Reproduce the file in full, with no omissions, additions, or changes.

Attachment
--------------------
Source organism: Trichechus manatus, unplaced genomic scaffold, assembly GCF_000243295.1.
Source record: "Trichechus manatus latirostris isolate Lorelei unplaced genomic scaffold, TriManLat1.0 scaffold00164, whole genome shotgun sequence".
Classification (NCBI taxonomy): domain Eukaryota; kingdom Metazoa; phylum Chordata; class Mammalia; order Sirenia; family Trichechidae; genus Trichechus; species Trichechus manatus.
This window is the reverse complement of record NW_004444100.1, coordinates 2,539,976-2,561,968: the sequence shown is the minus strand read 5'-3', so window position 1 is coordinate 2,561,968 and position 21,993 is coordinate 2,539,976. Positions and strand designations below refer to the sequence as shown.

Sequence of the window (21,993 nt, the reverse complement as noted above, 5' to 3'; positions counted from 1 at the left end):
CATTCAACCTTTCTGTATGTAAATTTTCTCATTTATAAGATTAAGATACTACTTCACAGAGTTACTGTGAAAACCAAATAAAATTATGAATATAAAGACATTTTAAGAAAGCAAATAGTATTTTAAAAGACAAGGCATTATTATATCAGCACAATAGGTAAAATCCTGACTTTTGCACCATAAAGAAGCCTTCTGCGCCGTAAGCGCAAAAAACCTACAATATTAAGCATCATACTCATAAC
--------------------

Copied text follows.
Source organism: Trichechus manatus, unplaced genomic scaffold, assembly GCF_000243295.1.
Source record: "Trichechus manatus latirostris isolate Lorelei unplaced genomic scaffold, TriManLat1.0 scaffold00164, whole genome shotgun sequence".
Classification (NCBI taxonomy): domain Eukaryota; kingdom Metazoa; phylum Chordata; class Mammalia; order Sirenia; family Trichechidae; genus Trichechus; species Trichechus manatus.
This window is the reverse complement of record NW_004444100.1, coordinates 2,539,976-2,561,968: the sequence shown is the minus strand read 5'-3', so window position 1 is coordinate 2,561,968 and position 21,993 is coordinate 2,539,976. Positions and strand designations below refer to the sequence as shown.

Sequence of the window (21,993 nt, the reverse complement as noted above, 5' to 3'; positions counted from 1 at the left end):
CATTCAACCTTTCTGTATGTAAATTTTCTCATTTATAAGATTAAGATACTACTTCACAGAGTTACTGTGAAAACCAAATAAAATTATGAATATAAAGACATTTTAAGAAAGCAAATAGTATTTTAAAAGACAAGGCATTATTATATCAGCACAATAGGTAAAATCCTGACTTTTGCACCATAAAGAAGCCTTCTGCGCCGTAAGCGCAAAAAACCTACAATATTAAGCATCATACTCATAAC